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The announcement hit like a large clap of thunder – and apparently had only been in the works for a few days.
Mike Leveque (pictured right), after stepping forward eight months ago to head up Star Trac in its worst times, said simply on March 1 that he was leaving the company (click here to read the company news release) where he had not only cut his teeth but also had rose through the ranks for 18 years to become a highly-thought-of industry executive.
The wording in an email sent to friends and colleagues the evening of March 1, only hours after company staff met to discuss the departure, was plain enough, but also had just the right dash of vagueness: “After 18 years with the company, this is the right step for my family and me. I will be taking some time off and then looking into new business opportunities.”
In a separate email to company employees earlier in the day, he expressed “sincere thanks to all of you for your hard work and dedication,” and affirmed he would remain available during the transition.
Grosz at the helm
At the same time, Dustin Grosz, former vice president of operations for Nautilus who had stepped into the leadership role just over a year ago as the president and CEO of StairMaster, was stepping in as Star Trac’s new president. The day Leveque’s announcement landed in inboxes around the world, Grosz arrived at the Southern California offices from the Core Fitness offices in Washington. The Core Fitness LLC company, which does business as StairMaster, also had acquired Schwinn commercial products a year ago when Michael Bruno, who took over Star Trac in July 2010, had acquired both of those company’s assets too. (Click here to see a March 10, 2010, SNEWS® story).
Grosz (pictured right) was immediately named president of Core Industries, which does business now as Star Trac, while also immediately resigning his role as president of StairMaster. He will remain on the board at Core Fitness dba StairMaster, he said. Tracy Maloney, a StairMaster executive dating back to 1988, he said, has been hired as vice president and general manager to oversee that business as Grosz immerses himself in Star Trac. Maloney begins March 14, and Grosz will commute from Washington until June when his kids finish their school year, Grosz told us.
Long known as an operations specialist, he said he would focus on systems and functions at Star Trac, following most of the restructuring and refocusing plans Leveque laid out to SNEWS in a Feb. 9, 2011, story (click here to read).
“Star Trac has great products,” Grosz told SNEWS, “but the reality is, if you order something today (the questions are) when are you going to get it, and will you get it when you were told you would.
“The foundation pieces need to be addressed,” he added.
While he handles systems and operations, owner Bruno will be the “relationship guy,” Grosz noted. “Michael Bruno is the owner of the business,… and he will continue to be engaged on the front end with customers.”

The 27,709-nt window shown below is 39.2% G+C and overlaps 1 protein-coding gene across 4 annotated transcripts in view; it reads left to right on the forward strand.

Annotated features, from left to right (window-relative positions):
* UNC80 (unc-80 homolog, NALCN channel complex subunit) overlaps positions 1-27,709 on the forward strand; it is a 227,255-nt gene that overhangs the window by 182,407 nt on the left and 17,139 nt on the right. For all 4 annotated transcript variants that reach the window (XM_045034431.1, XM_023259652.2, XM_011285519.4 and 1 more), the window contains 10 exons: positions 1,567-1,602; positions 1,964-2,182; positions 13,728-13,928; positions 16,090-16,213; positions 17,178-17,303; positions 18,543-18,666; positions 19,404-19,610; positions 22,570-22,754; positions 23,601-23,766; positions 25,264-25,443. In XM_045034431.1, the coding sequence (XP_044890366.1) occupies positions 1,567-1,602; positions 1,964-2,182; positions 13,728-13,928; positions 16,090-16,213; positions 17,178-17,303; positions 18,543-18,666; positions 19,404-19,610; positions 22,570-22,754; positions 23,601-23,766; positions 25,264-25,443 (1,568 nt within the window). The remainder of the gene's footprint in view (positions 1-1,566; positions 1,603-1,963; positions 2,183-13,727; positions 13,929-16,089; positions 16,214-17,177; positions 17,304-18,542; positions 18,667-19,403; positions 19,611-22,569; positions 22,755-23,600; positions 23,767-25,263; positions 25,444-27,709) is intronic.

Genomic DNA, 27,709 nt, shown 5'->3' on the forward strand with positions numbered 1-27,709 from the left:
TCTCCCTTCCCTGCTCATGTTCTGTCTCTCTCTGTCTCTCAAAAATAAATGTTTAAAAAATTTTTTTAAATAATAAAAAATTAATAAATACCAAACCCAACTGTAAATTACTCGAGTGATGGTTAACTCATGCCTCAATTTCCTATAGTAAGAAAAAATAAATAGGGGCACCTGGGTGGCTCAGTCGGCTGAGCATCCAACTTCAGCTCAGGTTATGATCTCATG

Leveque still available
With Grosz spending the last two days meeting with staff and getting up to speed, Leveque, who said he hasn’t had a vacation in two years, was home – still on company laptop and cell phone, still available for an unnamed period of time for Star Trac, but not in the office.
When Leveque spoke to SNEWS to discuss the turn of events, he emphasized his need to rebalance his life, that the parting was totally amicable, and that the time seemed right:
“It’s been a seven-day-a-week, 14-hour-day run,” Leveque said. “Over the last year, there has been a lot of time and attention required from me – to get the new ownership in place, then the final restructuring – with a large amount of time between the two – then getting the supplier base in place.
“And before that even the company wasn’t in a stable position, so as of May (2010) it just intensified when I took this position,” he said.
After some time off – including to enjoy a rare dinner out with his family March 2 for his daughter’s 16th birthday – he said he will start thinking about the next step.
“I’d like to look at opportunities in the industry,” he said. “It’s a great industry to be in – the health and fitness industry.
“I will assess if there is a challenging role that leverages the experience and relationships that I have gained over the last 18 years,” he said.
“The heartfelt messages that I have been receiving over the past few days from former employees, competitors and customers have been truly humbling. I value these relationships and look forward to re-kindling them in the future.”
A future awaits
Neither Leveque nor Grosz underplay the work that still is ahead for Star Trac, but the building blocks are in place. For one, the consumer division should be divested this month, they both pointed out, to allow the company to focus on its strength in the commercial arena. And, for now, per Grosz, a merging of StairMaster and Star Trac is not in the cards, and both will continue to operate separately.
Leveque pointed to a refinement of the company’s strategy that would return the company to stability; “There is an enormous amount of work to be done but there is no reason the company cannot be successful in the future,” he said. “After 18 years, I want the company to succeed.”
Grosz said he believed the company will look different come summer.
“I believe by mid-summer we’ll be ticking on all cylinders,” he said. “We’re not that far off.”